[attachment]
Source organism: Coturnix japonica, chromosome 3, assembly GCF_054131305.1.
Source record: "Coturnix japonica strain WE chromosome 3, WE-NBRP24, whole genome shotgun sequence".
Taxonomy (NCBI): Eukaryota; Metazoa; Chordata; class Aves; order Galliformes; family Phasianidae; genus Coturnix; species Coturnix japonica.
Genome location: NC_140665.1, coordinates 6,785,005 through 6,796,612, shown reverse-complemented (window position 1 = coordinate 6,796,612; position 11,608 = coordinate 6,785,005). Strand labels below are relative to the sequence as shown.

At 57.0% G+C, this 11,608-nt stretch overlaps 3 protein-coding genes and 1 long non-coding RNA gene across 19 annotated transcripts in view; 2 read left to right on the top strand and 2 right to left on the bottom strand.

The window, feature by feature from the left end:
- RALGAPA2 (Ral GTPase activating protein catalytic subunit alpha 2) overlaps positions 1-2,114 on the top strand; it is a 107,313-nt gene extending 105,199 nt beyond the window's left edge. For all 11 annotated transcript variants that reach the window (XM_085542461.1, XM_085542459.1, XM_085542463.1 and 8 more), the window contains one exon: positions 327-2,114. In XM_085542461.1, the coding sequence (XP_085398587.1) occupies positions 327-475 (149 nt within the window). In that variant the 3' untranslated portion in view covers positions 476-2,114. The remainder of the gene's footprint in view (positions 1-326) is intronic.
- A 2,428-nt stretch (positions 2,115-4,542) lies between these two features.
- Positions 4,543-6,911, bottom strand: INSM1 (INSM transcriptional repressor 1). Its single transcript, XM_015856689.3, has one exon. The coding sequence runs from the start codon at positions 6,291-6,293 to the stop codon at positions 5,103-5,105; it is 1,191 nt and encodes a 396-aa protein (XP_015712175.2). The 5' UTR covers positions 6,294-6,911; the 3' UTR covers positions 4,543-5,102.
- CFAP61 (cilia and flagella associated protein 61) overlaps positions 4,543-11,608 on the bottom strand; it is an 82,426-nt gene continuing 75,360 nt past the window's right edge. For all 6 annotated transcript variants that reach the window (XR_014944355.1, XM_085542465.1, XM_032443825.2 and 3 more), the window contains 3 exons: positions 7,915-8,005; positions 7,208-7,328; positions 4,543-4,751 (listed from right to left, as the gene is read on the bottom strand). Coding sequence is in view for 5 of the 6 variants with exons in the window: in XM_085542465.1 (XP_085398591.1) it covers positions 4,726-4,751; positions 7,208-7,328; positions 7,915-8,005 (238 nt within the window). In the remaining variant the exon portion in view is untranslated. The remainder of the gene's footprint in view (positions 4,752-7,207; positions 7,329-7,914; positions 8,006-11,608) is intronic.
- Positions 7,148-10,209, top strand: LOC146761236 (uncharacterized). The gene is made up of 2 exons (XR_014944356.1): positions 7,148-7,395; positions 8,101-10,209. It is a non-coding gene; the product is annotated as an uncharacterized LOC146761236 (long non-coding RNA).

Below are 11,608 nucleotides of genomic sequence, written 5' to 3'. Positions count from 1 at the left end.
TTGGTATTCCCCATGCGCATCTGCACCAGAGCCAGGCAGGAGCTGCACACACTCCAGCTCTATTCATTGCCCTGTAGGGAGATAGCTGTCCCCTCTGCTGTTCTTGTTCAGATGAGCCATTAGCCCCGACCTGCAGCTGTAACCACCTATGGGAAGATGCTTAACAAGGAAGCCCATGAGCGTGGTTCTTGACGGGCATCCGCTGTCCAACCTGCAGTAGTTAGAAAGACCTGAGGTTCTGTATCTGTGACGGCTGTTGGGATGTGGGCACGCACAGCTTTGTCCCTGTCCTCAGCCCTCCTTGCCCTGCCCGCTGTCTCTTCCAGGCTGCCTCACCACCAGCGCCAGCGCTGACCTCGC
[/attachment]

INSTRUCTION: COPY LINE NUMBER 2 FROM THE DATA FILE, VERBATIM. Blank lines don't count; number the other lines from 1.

Source record: "Coturnix japonica strain WE chromosome 3, WE-NBRP24, whole genome shotgun sequence".